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Would You Just LOOK At All Those Beautiful Winter Squash?! Now What Do I Do With Them?

8:53 AM

The squash at the roadside stand last weekend were absolutely beautiful.  Except maybe for the Hubbards.  Hubbard Squash were my own challenge of the season.  Most people just use them as decoration outside to contrast  the bright orange of pumpkins... and of course, I took this as an ultimate kitchen challenge.

Hubbards are ugly, and bumpy, and HUGE! But they're also delicious.
I picked up a modestly-sized one along with a bunch of other gorgeous varieties and have been cooking up a storm.

My daughter helped me create this tablescape!

And here is how we're dealing with all of these gorgeous ingredients (I needed one of EACH squash from the farmstand that day!).

Delicata and Carnival Squash as pictured here in front of the Hubbard can be eaten in a number of ways.  The easiest and quickest is to chop them up into slices, leaving the skin intact, and roast them with olive oil, salt, pepper, and an herb combo of choice (I like rosemary and thyme this time of year).  Roast in a large casserole pan in a 400f oven until the skin becomes soft enough to penetrate with a fork.

Another method that would work with these gorgeous squashes is to split them in half and use them as bowls to stuff with YUMMY Chestnut stuffing.  I discussed how to do this recipe using Acorn Squash last fall right here.  This recipe is one for a nice weekend dinner, or even for Thanksgiving. It's filling and could be a meal unto itself!

Another cute little squash I couldn't pass up was this Kabocha.
Kabocha squash sitting next to a couple gourds that volunteered to grow in our garden.
If you're thinking, "Boy, that looks just like a pumpkin", you'd be right! It can be treated exactly like a pumpkin and that's what I intend to do.  I'm going to Roast and Puree it (here's how to roast and puree a pumpkin) and I'll be making our first pumpkin pie of the year out of the puree.  Pumpkin Pie Recipe and some awesome photos from last year, plus what to do with the seeds!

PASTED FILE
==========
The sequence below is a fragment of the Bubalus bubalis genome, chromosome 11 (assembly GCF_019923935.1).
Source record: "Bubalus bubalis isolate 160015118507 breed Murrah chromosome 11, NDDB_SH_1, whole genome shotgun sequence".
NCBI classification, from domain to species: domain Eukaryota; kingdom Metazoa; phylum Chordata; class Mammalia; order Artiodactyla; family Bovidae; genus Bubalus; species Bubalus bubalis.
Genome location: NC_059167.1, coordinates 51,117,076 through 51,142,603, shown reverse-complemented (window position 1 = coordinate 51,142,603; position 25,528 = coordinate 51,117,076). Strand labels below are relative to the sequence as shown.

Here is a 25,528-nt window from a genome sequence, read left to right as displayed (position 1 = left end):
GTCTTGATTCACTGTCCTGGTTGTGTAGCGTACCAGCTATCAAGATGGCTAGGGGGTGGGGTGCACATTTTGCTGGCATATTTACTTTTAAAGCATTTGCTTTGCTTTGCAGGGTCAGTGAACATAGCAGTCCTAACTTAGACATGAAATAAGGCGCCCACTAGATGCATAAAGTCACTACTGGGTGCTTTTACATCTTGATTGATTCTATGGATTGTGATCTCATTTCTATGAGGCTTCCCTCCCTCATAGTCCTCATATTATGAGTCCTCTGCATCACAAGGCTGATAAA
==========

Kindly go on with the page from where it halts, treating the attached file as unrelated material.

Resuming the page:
And that brings us to THE MOTHER of all Winter squash:  Mother Hubbard!
These squash are huge, and meaty, and mild, and REALLY difficult to cut up. There are two recipes that I love for "dealing" with this gorgeous monster.  The 1st,  cut the top 1/4 off of the squash,  scoop out all the seeds, roast it at 400f on the bottom rack of the oven until hot*, and then pull it out and use it as an edible soup tureen at a party.  This Autumnal Warming Soup would be lovely in such a tureen!

*I had to google this, but for some reason I thought that winter squash HAD to be cooked because it was inedible otherwise, or perhaps because it carried some sort of bacteria.  WRONG!  It's perfectly fine to eat raw winter squash!  So the roasting of the hubbard here is really only to get it warm so it doesn't make your soup cold when you pour it in there. You could, in fact,  leave it raw *

The Second is to roast it and puree it.  You'll have enough puree for dinner and then several more cups to be frozen and used in things like soup later on.  The flavor is really very mild (despite the bumpy, horrific-looking exterior) and it would lend itself to pretty much any flavor or spice combination.

Really, the most interesting part of roasting and pureeing this variety of squash is that you get to SMASH IT!  So, take your squash, put it in a garbage bag, heave it over your shoulder and smash it on the concrete (driveway, or garage) a few times!  I'm not kidding, the girl at the stand told me to do it!

Hubbard squash, inside the bag!

Scrape out the seeds and set them aside.  Arrange your squash pieces in baking dishes, coat them with Olive oil, Kosher Salt, and fresh cracked pepper and roast them in the oven at 400f until fork tender.

Now scrape the flesh off of the skin and puree it in batches in a blender or food processor.  Freeze what you aren't going to use immediately (i measured mine into a few 2-cup batches).

I served up my Hubbard Squash sweet and creamy last night with about 1 tbsp of maple syrup mixed in about 4 cups of puree and walnuts sprinkled over the top!

So, remember I said to "reserve the seeds".   Well, I've decided that I have such a habit of accumulating edible Autumnal decorations that I should at least give saving some seeds and planting them in the Spring a fair shot.

Rinse your seeds clean and spread them out on a tray covered with paper towel to dry.  In about 2 weeks (once  they're dry) put them in a storage bag and keep them in a cool, dry place until spring!

Can you tell I love squash?!

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